I’ve sponsored a girl in Kenya for the last twelve years, through Compassion, who are fantastic. But I’ve done it by default. The money comes out of my account on a direct debit and I never have to think about it. Easy. I’m great at that.

I’m not so good at the kind of giving that actually costs me something. Time, or thought, or money. Or the effort of remembering to take £1 to the school gate.

For a long time I’ve suffered from a scarcity complex. Living in a place of ‘not enough.’ Not enough time. Not enough energy. And definitely not enough money.

On one level, it’s true. I’m raising our little family of four on whatever Wes brings home. Which, as a self-employed craftsman, varies wildly from month to month. It’s easy to panic. To fret about the mortgage, or the water bill, or the cost of school uniform.

And when I fret, I go inwards. Every single time. Grabbing hold of every single penny I can hold in my hands. Squirreling away anything that’s spare. Stockpiling any freebies that I set my eyes on. Ignoring anyone else that might need help.

It’s not a good look.

The ironic thing is, all this grabbing and stockpiling and fixing my eyes on us, actually makes the feeling of scarcity worse. It makes me feel less secure and more as though we’re going to go under at any minute.

The reality is that we’ve always survived. We’re frugal and creative and fairly easily pleased. And we have a net around us. A support net of friends and family. Who tell us constantly that we’ll never go hungry. Or homeless. No matter how bad things get.

I’ve been trying, consciously, to change my mindset. I don’t think all this scarcity and insecurity is helping my depression, and it certainly sucks all the joy out of everyday life.

I’m taking small steps. Perhaps that’s a little generous. I’m taking baby steps.

When we had a clearout, I put all our unwanted things on Freecycle. Instead of trying to sell them, in the desperate hope that they’d make enough money to justify the effort I was making.

I’ve made endless, mostly enforced, contributions to the nursery charity collections. And not been too grumpy about it.

I’ve decided that I genuinely like getting rid of belongings. It makes me feel lighter, less encumbered. Like I can breathe more easily. And there’s less stuff to tidy up. Bonus.

I’m not so good at giving away money. That still hurts. We have a jar of loose change in our dining room, and I’ve often thought how good it would be to give that money away. I’ve never managed it.

Until this week.

Over dinner on Wednesday, we were discussing the Kenyan school, and why they needed help to build it. Elvie was fascinated by the idea of people who couldn’t afford to eat. Or put a roof over their heads. Of children without parents. Children just like her. Who happened to have been born somewhere else. And were suffering because of it.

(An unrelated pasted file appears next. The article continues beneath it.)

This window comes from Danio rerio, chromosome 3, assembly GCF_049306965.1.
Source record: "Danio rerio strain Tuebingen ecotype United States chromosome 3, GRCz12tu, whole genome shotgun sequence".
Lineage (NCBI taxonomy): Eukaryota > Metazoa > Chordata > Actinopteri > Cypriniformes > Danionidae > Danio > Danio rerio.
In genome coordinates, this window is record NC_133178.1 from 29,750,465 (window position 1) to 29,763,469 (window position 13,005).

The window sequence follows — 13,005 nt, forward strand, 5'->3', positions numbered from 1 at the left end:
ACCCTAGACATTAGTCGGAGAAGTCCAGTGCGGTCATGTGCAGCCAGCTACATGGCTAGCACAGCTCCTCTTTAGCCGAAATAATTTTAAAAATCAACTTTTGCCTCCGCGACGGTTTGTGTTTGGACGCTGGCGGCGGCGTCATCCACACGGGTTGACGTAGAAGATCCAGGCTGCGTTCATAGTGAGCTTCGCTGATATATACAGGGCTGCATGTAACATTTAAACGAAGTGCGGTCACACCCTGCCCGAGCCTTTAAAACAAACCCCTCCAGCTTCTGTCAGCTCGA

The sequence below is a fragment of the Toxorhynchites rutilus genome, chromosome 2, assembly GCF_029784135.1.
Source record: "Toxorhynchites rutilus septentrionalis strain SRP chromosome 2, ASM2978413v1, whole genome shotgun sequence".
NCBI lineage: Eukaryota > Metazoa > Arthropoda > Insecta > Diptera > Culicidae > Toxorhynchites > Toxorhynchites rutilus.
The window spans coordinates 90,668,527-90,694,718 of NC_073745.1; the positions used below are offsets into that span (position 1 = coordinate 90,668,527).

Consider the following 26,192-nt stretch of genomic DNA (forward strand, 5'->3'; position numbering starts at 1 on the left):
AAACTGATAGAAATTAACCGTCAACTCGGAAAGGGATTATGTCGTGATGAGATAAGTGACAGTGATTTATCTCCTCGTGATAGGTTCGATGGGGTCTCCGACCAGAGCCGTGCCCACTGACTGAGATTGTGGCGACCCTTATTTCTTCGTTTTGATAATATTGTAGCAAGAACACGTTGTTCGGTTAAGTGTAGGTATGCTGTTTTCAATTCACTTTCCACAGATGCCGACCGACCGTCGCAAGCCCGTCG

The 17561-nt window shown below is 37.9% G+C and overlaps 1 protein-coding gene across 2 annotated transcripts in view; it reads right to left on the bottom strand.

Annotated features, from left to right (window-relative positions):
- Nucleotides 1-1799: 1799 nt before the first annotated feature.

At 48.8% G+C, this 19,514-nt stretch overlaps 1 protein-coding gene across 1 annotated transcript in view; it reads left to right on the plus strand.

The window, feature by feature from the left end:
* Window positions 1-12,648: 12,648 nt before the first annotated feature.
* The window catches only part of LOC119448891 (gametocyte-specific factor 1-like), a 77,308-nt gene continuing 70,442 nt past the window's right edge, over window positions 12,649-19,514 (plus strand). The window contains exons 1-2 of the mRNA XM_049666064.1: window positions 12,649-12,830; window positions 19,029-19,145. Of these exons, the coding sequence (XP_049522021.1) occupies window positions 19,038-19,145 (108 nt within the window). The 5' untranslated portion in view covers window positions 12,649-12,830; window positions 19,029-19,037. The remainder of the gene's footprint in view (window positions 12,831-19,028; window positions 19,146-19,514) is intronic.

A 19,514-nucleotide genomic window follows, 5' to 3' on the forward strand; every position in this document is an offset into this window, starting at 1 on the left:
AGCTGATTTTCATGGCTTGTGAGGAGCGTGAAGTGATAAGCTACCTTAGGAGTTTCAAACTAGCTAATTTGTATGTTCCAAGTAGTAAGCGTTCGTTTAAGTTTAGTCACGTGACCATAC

My parents are in Tanzania at the moment, visiting a charity that they run. Providing care and education and sponsorship for orphans in remote villages. Children who have been abandoned by their communities. Children who need our help.

I explained this to Elvie. Told her where Grandma and Grandad are. What they’re doing. How those children are being looked after.

She’s a deep thinker, my Elvie. She listened, and listened, and then thought for a while. And this is what she said;

“Mummy, we could give them some of our money that we use for bus rides or food…what about all the money in the change jar? We could give them that. To help build their house.”

Needless to say, there were tears in my eyes. Tears of pride for my beautiful three year old. Who runs rings around us all for most of the time, and then shows her soft little heart, and her wonderful compassion. And a few tears of embarrassment. That it had taken this child to show me what I should have done weeks earlier.

I told her how proud I was of her. That we’d count the money and give it to her grandparents. That it would be used to build a house for the orphans.

That met with her approval. On the condition that she could draw pictures and send them to every single one of the children. To let them know that we love them.

With that, wise words over, she proceeded to wedge a baked bean between each toe on her foot, admire her handiwork, then take each one out. And eat them. That’s my girl.

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Now, if you’ll excuse me, I need to collect the bean monster herself from nursery.

And take another 50p for a picture of her with the mascots.

I’ll try not to be grumpy about it. I promise.

 

Letting go – and also, well done Kate! July 22, 2013

Filed under: Elvie,Nursery,Parenting — hannahoakland @ 7:41 pm

Let’s deal with the royal baby first shall we? I’m a sucker for babies, and am incapable of watching a birth on television without a little tear. Which is impressive for someone who used to be famous for having no emotions whatsoever. So I’m looking forward to the pictures as much as the next person…unless the next person happens to be Carole Middleton. She might just edge it.

Obviously I’m thinking of Kate, and hoping that everything goes as smoothly as it can. (Sometimes it goes smoothly, right?) Mostly, I’m impressed by the royal family’s dedication to providing an event of national signifiance during every year of Elvie’s life. First there was the wedding…

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then there was the jubilee…